Then there is granite thickness.  For many years fabricators have used two centimeter (2 cm or 3/4 inch) granite and then glue-laminate the edge to give it a thicker appearance.  This granite also usually requires special cabinet reinforcement to support the granite according to Marble Institute Standards – typically a layer of plywood.  Also the laminated edge will contain a visible seam and depending on the skill of the fabricator, this can be quite unattractive.  Even a "perfect" seam is visible because the seam cuts a straight line through the grains in the stone and the human eye can pick up these linear features.  More fabricators are turning to 3 cm granite (about 1 ¼ inch thick) and this is all we work with at Heritage Stonecraft .  This provides for a more harmonious appearance, is very heavy and much stronger than 2 cm so it does not require any plywood support. 3 cm stone can also overhang a cabinet up to 10" without added support compared with 6" for 2 cm stone.

Almost all kitchens will require some seams.  (Here are some examples of ours) Can the supplier tell you where they are going to be?  The last thing you want is a seam where you didn't expect one.  Professional fabricators will be able to tell you this when they template your cabinets.  Sometimes, if your job is comprised of multiple subcontractors, all doing a piece of the actual work, they can't give you this important information.  At Heritage Stonecraft we do everything we can to reasonably minimize the number of seams, and for slabs with a lot of veining and variation, we invite customers to participate in the layout process.  There are always alternative ways to locate seams so challenge your fabricator to be sure you are getting what you want.  Very specific requests on cutting the slab to emphasize features or create very large pieces which require more labor to fabricate and install may come at an extra cost.  Such special requests do create more waste for the fabricator and increased fabrication and edge polishing time.  Most edge polishing machines can only polish straight edges.  Counters with curves, bump-outs for sink or cooktop cabinets, single piece counters with multiple angles etc, all require more hand work and increased waste.  Very special shapes may require the use of expensive CNC (Computer Numerical Control) machines (like our Park Industries "Titan" machine) costing over a quarter million dollars, or the very skillful work of a qualified fabricator with many years of experience.  Anyhow, the cheapest quote may also contain the most seams so make sure you understand the options.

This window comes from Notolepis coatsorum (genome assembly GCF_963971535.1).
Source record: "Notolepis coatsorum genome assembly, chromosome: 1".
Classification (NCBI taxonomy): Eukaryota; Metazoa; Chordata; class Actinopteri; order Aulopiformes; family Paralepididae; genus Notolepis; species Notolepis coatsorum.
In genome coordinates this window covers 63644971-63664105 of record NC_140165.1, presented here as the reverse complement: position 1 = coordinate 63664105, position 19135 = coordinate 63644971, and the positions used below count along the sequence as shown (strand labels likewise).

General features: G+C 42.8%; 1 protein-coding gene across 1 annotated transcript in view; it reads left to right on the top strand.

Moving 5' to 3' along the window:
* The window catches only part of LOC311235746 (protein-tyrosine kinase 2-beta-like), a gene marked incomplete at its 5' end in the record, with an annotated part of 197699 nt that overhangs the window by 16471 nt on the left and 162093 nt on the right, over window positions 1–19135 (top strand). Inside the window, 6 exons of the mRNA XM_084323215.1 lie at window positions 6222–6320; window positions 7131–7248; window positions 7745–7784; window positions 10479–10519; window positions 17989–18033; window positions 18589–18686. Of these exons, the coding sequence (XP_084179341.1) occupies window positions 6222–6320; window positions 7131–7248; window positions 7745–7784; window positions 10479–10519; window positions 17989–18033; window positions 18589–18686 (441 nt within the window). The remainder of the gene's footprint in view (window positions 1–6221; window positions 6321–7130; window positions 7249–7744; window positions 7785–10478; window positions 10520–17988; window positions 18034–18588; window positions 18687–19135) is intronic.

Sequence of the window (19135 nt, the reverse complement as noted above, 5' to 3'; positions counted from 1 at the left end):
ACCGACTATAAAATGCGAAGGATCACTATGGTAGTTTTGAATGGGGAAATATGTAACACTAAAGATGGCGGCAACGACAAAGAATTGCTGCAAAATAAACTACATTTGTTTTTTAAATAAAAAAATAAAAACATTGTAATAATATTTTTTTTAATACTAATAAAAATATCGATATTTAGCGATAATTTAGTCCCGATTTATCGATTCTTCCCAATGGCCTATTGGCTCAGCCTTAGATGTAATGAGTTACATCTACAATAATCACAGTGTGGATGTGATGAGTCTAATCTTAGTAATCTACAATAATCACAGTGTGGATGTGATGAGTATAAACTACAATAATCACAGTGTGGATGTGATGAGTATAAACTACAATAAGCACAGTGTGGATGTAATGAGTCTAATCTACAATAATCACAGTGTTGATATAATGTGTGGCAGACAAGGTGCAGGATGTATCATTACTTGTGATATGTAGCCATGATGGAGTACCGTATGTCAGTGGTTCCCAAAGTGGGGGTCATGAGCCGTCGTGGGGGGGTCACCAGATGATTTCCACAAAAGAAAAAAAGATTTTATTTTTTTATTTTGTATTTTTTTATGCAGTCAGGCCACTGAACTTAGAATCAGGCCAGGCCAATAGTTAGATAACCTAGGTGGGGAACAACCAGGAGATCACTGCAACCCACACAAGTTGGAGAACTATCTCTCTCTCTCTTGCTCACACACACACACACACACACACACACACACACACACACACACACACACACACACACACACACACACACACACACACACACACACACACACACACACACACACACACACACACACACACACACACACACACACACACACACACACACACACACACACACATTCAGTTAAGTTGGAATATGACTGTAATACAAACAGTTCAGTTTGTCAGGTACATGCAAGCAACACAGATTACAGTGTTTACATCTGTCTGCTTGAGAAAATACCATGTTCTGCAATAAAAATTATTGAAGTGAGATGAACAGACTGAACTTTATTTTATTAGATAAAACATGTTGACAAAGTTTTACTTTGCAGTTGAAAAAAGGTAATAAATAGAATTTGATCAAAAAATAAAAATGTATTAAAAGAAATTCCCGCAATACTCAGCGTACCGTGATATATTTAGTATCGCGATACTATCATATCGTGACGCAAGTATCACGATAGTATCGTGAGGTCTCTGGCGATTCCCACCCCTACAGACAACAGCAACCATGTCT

You must ask about how the fabricator is going to re-enforce the granite around cut-outs for sinks and cooktops.  For all but the strongest of stones this is a necessity.  At Heritage Stonecraft we use fiberglass rods and slow-cure, high strength, epoxy which we let cure overnight. Our research has shown this to be more effective than steel and does not rust, which can lead to future cracking problems if steel not completely encased in epoxy. The “driveway” fabricator will not use anything at all or use cheap, mild steel threaded rods and a fast-cure polyester resin. 

Then there is the subject of guarantees.  Does the supplier offer a transferable warranty against defects in materials or installation?  This is by no means uniform, and most don't, so ask.  Finally, make sure you understand their schedule.  How long will you have to wait for templating and how long after that before your countertop is installed?  This timeframe can vary from several days to months depending on the whether the granite is in inventory, the number of contractors involved and the manufacturing processes used by the fabricator.  At Heritage Stonecraft we lock-in an installation date when we book your templating date - and we stick to our schedules!  What you want is a fabricator in high demand with an acceptable turnaround.  See if they will show you their schedule so you can see how busy (in-demand) they are.  A fabricator may be able to offer a super-rapid installation because they are having trouble finding work and maybe there's a reason for that!  As is the theme of this article - question, question, question....